I’ve only come across something similar before in aSSL (a broken by design transport security). I can’t for the life of me think of why this would be useful, if it is to protect against client side malware, a simple software keylogger would already have the password.

Please don’t do this.

I felt Responsible Disclosure did not apply as there is no risk, transport layer security is implemented.

An Idea I’ve Had For A Long Time

25 Jul 2011

It started off as a lab project, never intended for outside use. The idea was malware that could continue to spread by learning about vulnerability in other software.

The first edition was a language based parser for milw0rm advisories which worked quiet well, but had the flaw that it could be stopped by milw0rm.

The latest edition (still years back) would scan web server logs for remote file injection attempts and then use those on other servers. This had the advantage that other hackers with their log file filling attempts of hacking web applications could be harnessed with little effort.

I’d thought I’d just write a quick post about my idea, so that when we see malware like this I can smile.

Legal note: No outside servers were attacked.

P.S. I won’t be releasing my code for this.

reCAPTCHA Mailhide Google Dork

25 Jul 2011

I’ve always had the snow memory are never use it for anything useful, however I thought I’d share with the world rather than keep it to myself. The impact is that a spammer can enumerate what should be hidden e-mail addresses with the aid of CAPTCHA cracking services such as deCAPTCHA.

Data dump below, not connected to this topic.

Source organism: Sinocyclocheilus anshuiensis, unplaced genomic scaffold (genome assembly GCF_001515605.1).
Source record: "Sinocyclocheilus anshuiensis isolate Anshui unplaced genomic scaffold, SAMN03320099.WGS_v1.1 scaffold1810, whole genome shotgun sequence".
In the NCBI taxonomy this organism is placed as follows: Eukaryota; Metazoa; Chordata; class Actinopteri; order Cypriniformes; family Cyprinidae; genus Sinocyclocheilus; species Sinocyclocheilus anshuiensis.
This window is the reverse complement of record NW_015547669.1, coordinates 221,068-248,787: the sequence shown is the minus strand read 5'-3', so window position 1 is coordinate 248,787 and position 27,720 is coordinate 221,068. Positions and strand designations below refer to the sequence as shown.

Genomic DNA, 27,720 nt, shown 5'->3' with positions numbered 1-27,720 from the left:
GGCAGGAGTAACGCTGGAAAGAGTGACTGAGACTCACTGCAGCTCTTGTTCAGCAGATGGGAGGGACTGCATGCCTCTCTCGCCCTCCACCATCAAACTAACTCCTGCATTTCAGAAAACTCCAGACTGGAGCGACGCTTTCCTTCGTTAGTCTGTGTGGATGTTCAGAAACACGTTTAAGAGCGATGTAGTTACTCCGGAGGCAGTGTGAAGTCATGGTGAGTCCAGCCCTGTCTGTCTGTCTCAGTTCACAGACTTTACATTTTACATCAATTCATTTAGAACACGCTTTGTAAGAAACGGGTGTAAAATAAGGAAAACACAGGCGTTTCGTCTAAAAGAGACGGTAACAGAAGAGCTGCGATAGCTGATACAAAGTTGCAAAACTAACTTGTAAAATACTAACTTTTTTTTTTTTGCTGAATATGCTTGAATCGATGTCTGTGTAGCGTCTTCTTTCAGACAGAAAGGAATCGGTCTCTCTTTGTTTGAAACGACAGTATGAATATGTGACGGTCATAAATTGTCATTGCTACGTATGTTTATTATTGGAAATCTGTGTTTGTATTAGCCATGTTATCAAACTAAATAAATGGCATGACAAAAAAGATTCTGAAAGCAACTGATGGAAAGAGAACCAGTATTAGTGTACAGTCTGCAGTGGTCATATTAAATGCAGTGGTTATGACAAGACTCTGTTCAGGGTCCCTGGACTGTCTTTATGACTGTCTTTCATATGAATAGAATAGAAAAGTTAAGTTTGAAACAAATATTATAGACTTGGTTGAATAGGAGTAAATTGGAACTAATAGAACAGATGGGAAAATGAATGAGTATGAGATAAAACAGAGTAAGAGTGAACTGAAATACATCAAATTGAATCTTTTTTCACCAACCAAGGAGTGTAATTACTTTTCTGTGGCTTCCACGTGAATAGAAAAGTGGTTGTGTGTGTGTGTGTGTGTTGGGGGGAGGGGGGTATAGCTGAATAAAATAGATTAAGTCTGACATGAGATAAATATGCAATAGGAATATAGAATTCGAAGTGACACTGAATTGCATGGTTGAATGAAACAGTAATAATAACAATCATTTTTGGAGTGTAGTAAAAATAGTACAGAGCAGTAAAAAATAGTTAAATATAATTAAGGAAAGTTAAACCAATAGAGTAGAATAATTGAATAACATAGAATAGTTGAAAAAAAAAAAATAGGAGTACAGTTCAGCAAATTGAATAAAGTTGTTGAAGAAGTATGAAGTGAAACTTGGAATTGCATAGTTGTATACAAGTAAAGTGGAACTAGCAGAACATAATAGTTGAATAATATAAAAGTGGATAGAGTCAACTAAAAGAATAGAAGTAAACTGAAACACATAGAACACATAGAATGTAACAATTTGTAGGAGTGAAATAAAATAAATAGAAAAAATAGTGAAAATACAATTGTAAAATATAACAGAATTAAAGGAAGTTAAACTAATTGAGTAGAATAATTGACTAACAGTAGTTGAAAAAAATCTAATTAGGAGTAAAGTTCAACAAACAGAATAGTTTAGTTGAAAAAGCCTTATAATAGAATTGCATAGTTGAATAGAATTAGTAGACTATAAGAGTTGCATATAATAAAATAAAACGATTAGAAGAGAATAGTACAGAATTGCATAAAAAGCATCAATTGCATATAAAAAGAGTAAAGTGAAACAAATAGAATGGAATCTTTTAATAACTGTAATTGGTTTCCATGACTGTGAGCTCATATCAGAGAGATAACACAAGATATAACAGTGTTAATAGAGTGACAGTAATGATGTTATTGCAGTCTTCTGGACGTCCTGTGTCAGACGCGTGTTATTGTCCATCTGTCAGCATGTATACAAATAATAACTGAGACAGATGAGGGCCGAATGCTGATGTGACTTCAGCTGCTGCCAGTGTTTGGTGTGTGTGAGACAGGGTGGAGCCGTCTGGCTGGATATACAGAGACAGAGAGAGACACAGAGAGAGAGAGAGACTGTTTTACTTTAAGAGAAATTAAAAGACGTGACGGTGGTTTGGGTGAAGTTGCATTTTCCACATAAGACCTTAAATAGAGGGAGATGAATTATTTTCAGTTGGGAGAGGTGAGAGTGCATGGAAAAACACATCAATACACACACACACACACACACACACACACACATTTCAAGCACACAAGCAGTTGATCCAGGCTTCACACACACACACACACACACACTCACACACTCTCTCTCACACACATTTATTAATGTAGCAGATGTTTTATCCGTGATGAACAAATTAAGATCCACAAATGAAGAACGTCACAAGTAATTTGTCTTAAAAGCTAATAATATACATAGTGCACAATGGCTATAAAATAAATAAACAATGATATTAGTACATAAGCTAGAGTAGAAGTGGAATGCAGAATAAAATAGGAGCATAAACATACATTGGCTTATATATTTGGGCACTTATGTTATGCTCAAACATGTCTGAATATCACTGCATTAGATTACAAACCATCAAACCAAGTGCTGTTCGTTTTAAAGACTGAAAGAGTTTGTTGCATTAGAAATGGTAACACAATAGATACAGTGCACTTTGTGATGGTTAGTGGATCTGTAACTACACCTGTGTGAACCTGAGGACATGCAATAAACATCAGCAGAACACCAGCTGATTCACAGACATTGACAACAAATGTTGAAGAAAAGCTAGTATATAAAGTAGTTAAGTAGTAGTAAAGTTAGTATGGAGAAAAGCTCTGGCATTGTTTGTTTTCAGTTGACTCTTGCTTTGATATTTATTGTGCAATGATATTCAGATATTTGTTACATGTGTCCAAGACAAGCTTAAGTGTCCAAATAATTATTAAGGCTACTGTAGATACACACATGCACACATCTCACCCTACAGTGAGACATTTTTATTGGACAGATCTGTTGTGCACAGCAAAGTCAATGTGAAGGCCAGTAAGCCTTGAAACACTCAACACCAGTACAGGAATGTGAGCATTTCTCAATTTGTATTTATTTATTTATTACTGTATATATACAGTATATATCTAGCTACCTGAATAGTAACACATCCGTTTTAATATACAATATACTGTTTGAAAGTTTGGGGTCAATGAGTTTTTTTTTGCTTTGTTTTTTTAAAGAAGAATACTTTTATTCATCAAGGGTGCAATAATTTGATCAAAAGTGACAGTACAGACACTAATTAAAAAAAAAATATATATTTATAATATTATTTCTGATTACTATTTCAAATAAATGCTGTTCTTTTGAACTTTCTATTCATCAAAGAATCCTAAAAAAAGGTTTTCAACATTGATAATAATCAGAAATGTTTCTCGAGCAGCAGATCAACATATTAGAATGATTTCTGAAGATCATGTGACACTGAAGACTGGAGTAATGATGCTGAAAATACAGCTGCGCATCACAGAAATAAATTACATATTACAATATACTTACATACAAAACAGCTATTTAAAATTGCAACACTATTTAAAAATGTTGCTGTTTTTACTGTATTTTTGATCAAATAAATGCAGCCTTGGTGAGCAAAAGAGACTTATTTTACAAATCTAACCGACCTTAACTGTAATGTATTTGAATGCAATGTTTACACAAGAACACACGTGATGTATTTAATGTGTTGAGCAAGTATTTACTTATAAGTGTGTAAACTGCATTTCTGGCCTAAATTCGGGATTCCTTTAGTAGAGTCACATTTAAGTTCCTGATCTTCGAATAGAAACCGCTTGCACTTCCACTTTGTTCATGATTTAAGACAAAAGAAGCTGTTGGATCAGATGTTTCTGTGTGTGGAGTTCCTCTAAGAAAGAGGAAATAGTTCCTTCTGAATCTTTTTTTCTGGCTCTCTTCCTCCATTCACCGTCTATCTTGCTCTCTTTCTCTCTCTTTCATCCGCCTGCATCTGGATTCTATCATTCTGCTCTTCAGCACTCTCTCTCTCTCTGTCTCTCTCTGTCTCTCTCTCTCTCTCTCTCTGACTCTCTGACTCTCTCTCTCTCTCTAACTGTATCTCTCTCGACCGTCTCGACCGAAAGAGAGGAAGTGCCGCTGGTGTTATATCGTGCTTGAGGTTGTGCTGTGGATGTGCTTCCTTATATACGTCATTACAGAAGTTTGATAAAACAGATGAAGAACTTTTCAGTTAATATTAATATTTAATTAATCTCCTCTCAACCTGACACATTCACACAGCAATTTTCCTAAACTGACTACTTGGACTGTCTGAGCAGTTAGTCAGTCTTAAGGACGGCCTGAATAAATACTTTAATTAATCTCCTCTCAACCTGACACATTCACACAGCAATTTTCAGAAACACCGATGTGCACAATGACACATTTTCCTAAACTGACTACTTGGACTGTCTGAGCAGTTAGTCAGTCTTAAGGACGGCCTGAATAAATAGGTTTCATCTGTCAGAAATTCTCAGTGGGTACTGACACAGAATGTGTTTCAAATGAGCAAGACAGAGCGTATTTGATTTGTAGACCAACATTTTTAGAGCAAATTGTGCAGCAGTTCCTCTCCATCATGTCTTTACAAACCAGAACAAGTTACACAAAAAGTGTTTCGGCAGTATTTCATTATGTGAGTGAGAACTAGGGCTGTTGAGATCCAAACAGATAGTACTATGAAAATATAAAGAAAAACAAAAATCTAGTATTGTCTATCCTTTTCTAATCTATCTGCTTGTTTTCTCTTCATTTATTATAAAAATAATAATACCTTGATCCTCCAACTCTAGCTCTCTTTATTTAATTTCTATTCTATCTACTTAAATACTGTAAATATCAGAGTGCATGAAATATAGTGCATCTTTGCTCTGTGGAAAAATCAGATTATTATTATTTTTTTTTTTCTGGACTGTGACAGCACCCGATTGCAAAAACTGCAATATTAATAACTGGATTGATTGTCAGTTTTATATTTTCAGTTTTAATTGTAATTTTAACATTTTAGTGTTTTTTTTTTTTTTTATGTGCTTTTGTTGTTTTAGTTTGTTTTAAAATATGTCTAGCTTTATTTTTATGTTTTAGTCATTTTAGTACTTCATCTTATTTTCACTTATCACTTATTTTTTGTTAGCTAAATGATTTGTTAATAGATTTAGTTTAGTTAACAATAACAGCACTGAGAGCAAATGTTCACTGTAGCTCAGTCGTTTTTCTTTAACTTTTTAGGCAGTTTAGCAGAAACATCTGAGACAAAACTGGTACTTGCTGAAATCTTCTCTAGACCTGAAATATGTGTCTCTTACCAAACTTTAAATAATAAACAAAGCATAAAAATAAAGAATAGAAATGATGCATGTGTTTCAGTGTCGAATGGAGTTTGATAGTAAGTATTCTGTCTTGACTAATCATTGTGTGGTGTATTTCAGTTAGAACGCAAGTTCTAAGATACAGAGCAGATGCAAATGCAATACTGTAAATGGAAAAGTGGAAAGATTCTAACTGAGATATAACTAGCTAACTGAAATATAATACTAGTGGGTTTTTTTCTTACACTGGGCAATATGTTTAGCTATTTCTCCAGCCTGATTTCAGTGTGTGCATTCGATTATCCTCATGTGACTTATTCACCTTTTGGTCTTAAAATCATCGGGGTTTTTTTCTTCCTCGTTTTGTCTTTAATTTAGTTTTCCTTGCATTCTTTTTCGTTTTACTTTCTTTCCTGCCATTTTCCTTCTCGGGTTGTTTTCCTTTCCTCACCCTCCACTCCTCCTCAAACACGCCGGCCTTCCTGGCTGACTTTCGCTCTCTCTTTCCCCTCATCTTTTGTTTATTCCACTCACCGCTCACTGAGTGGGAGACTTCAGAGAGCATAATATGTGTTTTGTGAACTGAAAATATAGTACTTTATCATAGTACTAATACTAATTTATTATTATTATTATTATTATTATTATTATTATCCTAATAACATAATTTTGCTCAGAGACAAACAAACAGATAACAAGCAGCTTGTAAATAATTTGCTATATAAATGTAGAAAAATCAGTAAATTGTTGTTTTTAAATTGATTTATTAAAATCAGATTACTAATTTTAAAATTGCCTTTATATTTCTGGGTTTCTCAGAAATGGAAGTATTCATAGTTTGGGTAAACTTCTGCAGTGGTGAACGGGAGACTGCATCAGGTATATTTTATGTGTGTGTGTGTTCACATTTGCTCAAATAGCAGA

Google Dork inurl:d?k

You can use this query, or scan the web yourself looking for these URLs. The best way would be to create your own e-mail hiding script, one that is unique, that way spam bots won’t have a clue what they’re doing.

Spamming users of recaptcha would be a waste of energy they are very unlikely to succumb to offers of cheap Viagra. However social engineering attacks would still be viable.

phpBB AJAX Chat/Shoutbox MOD CSRF Vulnerability

25 Jul 2011

Title: phpBB AJAX Chat/Shoutbox MOD CSRF Vulnerability

Release Date: 2011-04-30

Product Affected:

Responsible Disclosure:

After repeated attempts to get the vendor to fix this flaw, he has told me to “Please stop taking up my time with something this trivial.” I have provided a risk assessment, sources on CSRF including OWASP and my implementation on how to fix it.

If after a reasonable attempt to make the vendor realise it is a vulnerability, the vendor refuses to acknowledge the flaw, the vulnerability will be publicly published.

First vendor contact was made on 2011-04-24 and continued till the 29th where he cut contact.


All actions taken on chat.php are not protected against CSRF, this includes add and delete chat messages.


This solution carries no warranty or guarantees, that said it works with the version I have.

In config.php

in shout.php
116: ‘CHAT_MAC’      => hash_hmac(‘ripemd160′, $user->data['user_id'], $secretKey)

in chat.php
$chatMAC = request_var(‘mac’, ”);

if($mode AND $chatMAC != hash_hmac(‘ripemd160′, $user->data['user_id'], $secretKey)) //action taken
die(‘Hacking attempt! (CSRF)’);

257:  ‘CHAT_MAC’      => hash_hmac(‘ripemd160′, $user->data['user_id'], $secretKey)

in templates:
after param = ‘mode=’ + mode;
Add param += ‘&mac=’ + ‘{CHAT_MAC}’;